Review: INSIDE MEN, A Political Thriller That Goes For The Jugular
The year is almost up, the box office has been tallied and the people have spoken. Stories of greedy corporate heirs, crooked clergy, conniving journalists and dirty politicians have risen to the top of the pile, each more acerbic than the last. But 2015 ends with a bang and one of the darkest, most fiercely critical mainstream Korean films of recent memory. Woo Min-ho ably surpasses his previous efforts with third feature Inside Men, which also marks a comeback of sorts for the embattled star Lee Byung-hun, who has spent much of the year in tabloid columns for the wrong reasons.
Following a small part in Terminator: Genisys and his roles as the villain in the risible Memories of the Sword, Lee plays the gruff, charismatic leader of a small gang who, through his connection to the chief of a major newspaper, becomes a fixer in the upper echelons of the political game in Seoul. His work thrusts him into an imbroglio involving a major corporation and a presidential candidate and soon he finds himself betrayed and without his right hand. Just as a young, morally-upright district attorney tries to fight the system and bring the crooked government and business figures down, the gangster quietly stages his revenge and comeback.
If Veteran profited from its skilful exploitation of a seeding discontent with the haves of Korean society, Inside Men exhibits a violent hatred of the greed and corruption that have scorched the country and which the public can no longer tolerate. It's not secret that politicians have played nice with lobbyists and their influential backers over the years, but the deep ties between former president Lee Myung-back and major corporate heads left a bad taste at the end of his presidential term and a more vocal electorate is expressing its growing dissatisfaction with current head of state Park Geun-hye through frequent demonstrations and sometimes riots in the streets of central Seoul.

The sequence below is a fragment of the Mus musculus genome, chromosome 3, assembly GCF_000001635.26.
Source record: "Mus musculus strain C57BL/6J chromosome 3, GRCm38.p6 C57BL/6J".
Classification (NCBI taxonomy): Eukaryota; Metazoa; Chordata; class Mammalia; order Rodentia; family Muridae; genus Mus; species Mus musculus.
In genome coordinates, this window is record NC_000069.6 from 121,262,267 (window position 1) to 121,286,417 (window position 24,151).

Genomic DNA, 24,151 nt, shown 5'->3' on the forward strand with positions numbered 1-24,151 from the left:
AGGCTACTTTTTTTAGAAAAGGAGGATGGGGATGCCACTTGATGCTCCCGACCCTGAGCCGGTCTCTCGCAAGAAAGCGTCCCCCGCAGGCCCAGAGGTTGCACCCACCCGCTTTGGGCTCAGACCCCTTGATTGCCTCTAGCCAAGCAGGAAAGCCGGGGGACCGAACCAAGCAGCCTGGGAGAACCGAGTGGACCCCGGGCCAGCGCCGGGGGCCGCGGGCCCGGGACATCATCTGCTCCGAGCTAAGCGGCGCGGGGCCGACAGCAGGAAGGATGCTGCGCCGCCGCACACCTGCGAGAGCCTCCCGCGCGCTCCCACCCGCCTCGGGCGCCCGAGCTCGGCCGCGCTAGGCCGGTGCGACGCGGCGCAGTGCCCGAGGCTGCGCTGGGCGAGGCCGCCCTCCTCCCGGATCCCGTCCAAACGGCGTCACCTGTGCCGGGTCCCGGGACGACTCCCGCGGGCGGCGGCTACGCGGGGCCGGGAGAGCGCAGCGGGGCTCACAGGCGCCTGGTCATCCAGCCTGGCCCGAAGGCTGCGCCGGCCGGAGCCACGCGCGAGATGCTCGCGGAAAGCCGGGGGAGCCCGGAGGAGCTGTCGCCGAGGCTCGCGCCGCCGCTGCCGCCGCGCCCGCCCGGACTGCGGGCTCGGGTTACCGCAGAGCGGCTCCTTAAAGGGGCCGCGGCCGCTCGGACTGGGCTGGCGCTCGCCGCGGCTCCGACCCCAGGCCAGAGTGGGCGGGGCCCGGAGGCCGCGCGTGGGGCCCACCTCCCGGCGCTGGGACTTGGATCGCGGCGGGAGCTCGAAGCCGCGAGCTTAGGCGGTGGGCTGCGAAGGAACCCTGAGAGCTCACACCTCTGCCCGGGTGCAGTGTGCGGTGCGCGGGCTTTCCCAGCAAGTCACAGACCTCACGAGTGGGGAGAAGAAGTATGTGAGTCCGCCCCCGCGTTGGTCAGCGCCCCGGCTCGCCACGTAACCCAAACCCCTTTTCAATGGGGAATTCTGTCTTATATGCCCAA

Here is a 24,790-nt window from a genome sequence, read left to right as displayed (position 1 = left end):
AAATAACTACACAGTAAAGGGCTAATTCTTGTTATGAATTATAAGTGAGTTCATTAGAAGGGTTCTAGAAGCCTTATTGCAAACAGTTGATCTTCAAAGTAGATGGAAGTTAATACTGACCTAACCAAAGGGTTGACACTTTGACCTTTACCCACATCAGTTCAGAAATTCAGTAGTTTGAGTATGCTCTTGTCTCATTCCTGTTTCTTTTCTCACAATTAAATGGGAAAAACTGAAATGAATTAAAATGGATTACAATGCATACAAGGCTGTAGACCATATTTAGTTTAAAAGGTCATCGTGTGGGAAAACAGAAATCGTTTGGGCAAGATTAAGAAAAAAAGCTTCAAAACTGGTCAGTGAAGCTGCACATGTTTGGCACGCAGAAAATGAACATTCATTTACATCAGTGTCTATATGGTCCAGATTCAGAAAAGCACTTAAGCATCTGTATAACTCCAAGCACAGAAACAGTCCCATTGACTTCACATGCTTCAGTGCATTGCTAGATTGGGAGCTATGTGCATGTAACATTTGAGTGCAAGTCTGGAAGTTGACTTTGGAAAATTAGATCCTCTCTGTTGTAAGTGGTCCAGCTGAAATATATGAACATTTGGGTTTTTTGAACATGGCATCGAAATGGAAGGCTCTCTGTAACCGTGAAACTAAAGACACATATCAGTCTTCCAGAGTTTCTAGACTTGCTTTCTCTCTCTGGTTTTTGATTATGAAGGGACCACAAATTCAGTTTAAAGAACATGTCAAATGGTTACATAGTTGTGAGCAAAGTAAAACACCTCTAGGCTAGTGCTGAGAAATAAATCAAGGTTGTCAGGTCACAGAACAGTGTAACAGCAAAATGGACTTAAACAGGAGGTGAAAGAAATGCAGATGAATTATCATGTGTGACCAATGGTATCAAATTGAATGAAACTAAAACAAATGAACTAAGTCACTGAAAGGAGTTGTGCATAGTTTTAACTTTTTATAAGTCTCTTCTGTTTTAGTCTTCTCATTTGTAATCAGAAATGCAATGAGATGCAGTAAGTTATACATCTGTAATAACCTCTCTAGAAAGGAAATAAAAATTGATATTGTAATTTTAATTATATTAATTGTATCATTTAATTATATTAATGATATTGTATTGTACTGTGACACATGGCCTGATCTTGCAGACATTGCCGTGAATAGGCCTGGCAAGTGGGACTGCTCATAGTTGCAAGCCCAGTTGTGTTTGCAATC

Woo's film isn't bold enough to explicitly go after individual government figures, but the crooked corporation at the center of the story, Mirae Asset, is a real company with a building and logo that stretches far into the sky over the Cheonggyecheon stream, right by newspaper skyscrapers in front of the old palace in city center, which is where the story here begins, from a window overlooking the Blue House (presidential residence). The politicians in Inside Men, lying through their teeth, currying sexual favors and accompanied by scurrying, obsequious entourages, are presented as nothing short of gangsters.
With a beating electro score from Jo Young-wook (Oldboy, 2003) and vibrant and moody cinematography (Go Nak-seon) and lighting (Lee Seung-bin) from the team behind The Priests and The Fatal Encounter, Inside Men quickly establishes itself as one of the slickest Korean films of the year, with a mise-en-scene that is smooth but also immediately in service of the story, effortlessly imbuing the ambience of social distrust it explores.
Calling to mind his turn in Kim Jee-woon's A Bittersweet Life (2005), Lee is in very comfortable territory with his latest role, but also rises to the occasion by adding spurts of playful malevolence to his performance. Baek Yoon-sik (Save the Green Planet, 2003) also takes on a familiar part, but he's rarely been quite so effective as a smart and sinister villain. And then there's Cho Seung-woo as the incorruptible good guy, whose physicality and intensity make this easily his best role since Tazza: The High Rollers (2006).
After Man of Vendetta (2010) and his unfortunate sophomore effort The Spies (2012), director Woo Min-ho proves that he has a lot more to offer in this latest effort, gifting us a film that is confident in its execution and sharp in its writing. The third act, while satisfying, doesn't quite live up to the socio-political gambit he begins his tale with, but Inside Men remains rock solid entertainment.